New tracks that DJs should know about.
Legendary house DJ/producer Laidback Luke recently gave a revealing interview with Vice’s EDM news site, Thump. The Dutchman opened up about a host of topics, including his rocky transition from DJing locally to touring worldwide, overcoming alcoholism, dealing with stress, accusations of pre-recorded sets, the current state of EDM, and more.
Luke’s interview offers a rare look into both the professional and personal lives of one of dance music’s most respected DJs. The entire conversation is worth reading but here’s five comments that really resonated with us:
1. He didn’t enjoy touring at first.
“Things really took off in 2008. I remember that I found it very stressful in the beginning, because I’m not much of a traveller. I’d rather just sit in my studio all day and make music, but I got sucked into it. The first few years were overwhelming. It’s scary: suddenly you don’t have a home anymore, you’re living out of a suitcase, and you hardly see your friends and family anymore. That takes a little getting used to.”
2. He quit drinking to become a better father and increase productivity.
“I did hit the wall a few times — and hard, too. That’s one of the reasons I quit drinking, Because I couldn’t be a good father anymore. At some point I just got incredibly frustrated at home. If you’re drinking and you’re on a schedule like mine, you don’t have time for hangovers. Three hours after your gig you’re already back at the airport with your vodka breath for another two flights and a three-hour car ride. At some point that starts to affect your motivation. Plus you have to keep producing, answer e-mails and listen to new music. I quit drinking in 2010. Before that I’d drink at least two vodka Red Bulls during every set, but now I live like an athlete. I only drink water during shows, no after parties. It sounds boring, but there’s so much pressure and professionalism in my scene that I just can’t afford to do that anymore.”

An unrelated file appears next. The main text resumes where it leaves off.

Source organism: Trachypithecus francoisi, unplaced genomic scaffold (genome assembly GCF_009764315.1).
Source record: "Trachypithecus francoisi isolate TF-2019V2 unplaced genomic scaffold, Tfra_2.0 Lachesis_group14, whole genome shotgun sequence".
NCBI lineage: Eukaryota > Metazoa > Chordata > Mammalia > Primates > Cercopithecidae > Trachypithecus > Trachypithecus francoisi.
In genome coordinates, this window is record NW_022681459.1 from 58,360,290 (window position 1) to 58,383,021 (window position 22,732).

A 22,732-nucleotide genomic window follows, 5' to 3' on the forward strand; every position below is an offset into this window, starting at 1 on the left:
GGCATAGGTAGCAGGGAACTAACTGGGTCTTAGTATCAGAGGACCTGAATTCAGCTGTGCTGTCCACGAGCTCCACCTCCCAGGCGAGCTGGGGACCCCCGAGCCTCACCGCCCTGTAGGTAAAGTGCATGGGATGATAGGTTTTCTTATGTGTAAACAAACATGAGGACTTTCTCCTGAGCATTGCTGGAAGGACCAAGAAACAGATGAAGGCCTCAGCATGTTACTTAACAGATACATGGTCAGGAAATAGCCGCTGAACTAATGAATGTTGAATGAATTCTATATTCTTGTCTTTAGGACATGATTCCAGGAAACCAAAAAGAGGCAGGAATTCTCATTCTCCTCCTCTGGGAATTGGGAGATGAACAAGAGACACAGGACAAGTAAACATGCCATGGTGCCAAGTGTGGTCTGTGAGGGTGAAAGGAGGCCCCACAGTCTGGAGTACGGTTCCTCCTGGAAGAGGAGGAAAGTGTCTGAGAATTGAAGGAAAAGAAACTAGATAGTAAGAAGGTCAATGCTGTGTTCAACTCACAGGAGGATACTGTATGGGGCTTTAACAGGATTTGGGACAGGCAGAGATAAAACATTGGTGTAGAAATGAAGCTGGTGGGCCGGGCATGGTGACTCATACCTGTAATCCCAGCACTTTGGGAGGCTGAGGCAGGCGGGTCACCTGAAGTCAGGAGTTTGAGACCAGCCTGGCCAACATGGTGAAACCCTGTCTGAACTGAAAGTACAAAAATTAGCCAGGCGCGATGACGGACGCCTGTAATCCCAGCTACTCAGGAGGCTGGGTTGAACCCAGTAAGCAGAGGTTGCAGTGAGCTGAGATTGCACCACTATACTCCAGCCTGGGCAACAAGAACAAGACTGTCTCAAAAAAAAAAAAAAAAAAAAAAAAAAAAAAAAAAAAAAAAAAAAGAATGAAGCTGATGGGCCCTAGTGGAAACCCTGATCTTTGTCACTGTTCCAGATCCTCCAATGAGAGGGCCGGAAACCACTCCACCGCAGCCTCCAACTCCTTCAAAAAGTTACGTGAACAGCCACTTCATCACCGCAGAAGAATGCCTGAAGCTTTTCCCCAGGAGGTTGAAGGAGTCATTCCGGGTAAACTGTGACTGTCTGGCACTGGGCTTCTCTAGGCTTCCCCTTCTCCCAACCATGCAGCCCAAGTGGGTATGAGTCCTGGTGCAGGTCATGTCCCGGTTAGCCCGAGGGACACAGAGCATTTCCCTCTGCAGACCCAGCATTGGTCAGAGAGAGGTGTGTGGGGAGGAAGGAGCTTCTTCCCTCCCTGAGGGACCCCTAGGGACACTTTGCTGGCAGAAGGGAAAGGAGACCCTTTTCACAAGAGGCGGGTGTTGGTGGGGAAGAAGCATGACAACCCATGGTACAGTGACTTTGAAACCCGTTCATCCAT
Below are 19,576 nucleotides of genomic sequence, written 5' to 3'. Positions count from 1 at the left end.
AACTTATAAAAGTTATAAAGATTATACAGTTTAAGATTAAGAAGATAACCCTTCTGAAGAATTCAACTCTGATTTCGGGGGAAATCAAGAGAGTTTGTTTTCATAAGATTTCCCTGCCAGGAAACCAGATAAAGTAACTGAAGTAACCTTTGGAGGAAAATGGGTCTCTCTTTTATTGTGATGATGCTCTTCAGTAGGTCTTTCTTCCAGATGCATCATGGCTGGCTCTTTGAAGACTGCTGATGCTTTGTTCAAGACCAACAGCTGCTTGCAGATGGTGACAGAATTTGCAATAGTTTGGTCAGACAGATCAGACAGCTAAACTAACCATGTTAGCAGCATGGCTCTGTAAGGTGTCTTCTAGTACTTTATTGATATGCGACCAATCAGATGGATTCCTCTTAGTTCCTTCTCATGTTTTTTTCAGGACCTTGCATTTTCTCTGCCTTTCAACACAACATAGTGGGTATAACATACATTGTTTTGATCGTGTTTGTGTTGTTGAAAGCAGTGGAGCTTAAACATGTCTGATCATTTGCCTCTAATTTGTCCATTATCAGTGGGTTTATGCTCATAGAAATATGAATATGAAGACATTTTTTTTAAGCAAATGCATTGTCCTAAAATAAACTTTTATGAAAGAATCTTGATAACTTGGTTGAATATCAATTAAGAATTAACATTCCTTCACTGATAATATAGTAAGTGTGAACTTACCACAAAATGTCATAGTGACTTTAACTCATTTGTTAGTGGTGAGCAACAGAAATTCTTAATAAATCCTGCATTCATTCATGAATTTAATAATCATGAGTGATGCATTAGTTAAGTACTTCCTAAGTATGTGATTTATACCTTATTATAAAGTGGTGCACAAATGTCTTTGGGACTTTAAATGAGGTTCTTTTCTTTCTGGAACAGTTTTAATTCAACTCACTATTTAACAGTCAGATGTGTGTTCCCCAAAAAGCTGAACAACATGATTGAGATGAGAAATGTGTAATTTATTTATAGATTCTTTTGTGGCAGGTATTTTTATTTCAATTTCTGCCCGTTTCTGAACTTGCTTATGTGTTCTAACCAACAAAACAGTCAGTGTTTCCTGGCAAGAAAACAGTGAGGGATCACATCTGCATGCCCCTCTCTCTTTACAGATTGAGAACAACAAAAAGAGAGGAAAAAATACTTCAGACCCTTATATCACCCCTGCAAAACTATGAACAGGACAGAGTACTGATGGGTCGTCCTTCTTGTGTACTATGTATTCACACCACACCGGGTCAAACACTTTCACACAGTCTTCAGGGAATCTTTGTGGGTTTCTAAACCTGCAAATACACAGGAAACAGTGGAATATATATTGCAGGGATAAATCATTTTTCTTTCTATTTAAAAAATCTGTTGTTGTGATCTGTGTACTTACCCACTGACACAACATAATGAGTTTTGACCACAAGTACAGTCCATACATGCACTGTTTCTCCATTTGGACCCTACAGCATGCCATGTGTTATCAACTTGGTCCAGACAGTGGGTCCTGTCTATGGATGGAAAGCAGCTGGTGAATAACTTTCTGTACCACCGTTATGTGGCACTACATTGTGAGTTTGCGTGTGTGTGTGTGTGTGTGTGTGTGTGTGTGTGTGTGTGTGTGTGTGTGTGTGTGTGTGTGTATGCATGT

3. He practices kung fu to cope with stress.
“A few years ago I decided to bring my kung fu master on tour once a month as my personal trainer. That really helped me to get better at it. I’ve had two burnouts in my career. Once you get out of that, the burnout is still always there, in the background. You’re always aware that if you don’t sleep for a few nights or work too hard, it’s like: ‘Oh no, it’s coming back again’. My teacher has helped me to mentally deal with that. A lot of the people I talk to will say: ‘I don’t understand how you do it; how you’re still producing new music, still tweeting at people.’ Kung fu helps me to calmly step into the chaos.”
4. He thinks experimental sounds are becoming more popular in America.
“People have been listening to that commercial EDM sound for a while now and they are ready to hear more underground stuff; more experimental and longer mixes. Before they didn’t really get those here. But now there’s a large group of kids that grew up with EDM. A lot of 18-year-olds have been listening to it for five years now, and appreciate it if you go a little deeper. We don’t need to hear Akon on a David Guetta beat anymore; we want to hear Avicii with Coldplay. I think that there is a very positive development going on in the States right now. But I see EDM as a sort of glam rock or glam metal. We went from the real rock ‘n’ roll to glitter bands like Queen and Europe.”
5. He believes it’s his responsibility to educate fans.
“I’m a mentor to a lot of young artists; there are about five kids that I mentor personally. The last year and a half for example, I’ve been on an anti-Pryda-snare crusade. If someone sends me a demo with a Pryda snare, I don’t listen to it, or I tell them they have to take it out and replace it with something a little more original. And I try to instill in my students that it’s not about the private jets, but about passion for music. I also try to get that across through my Twitter feed.”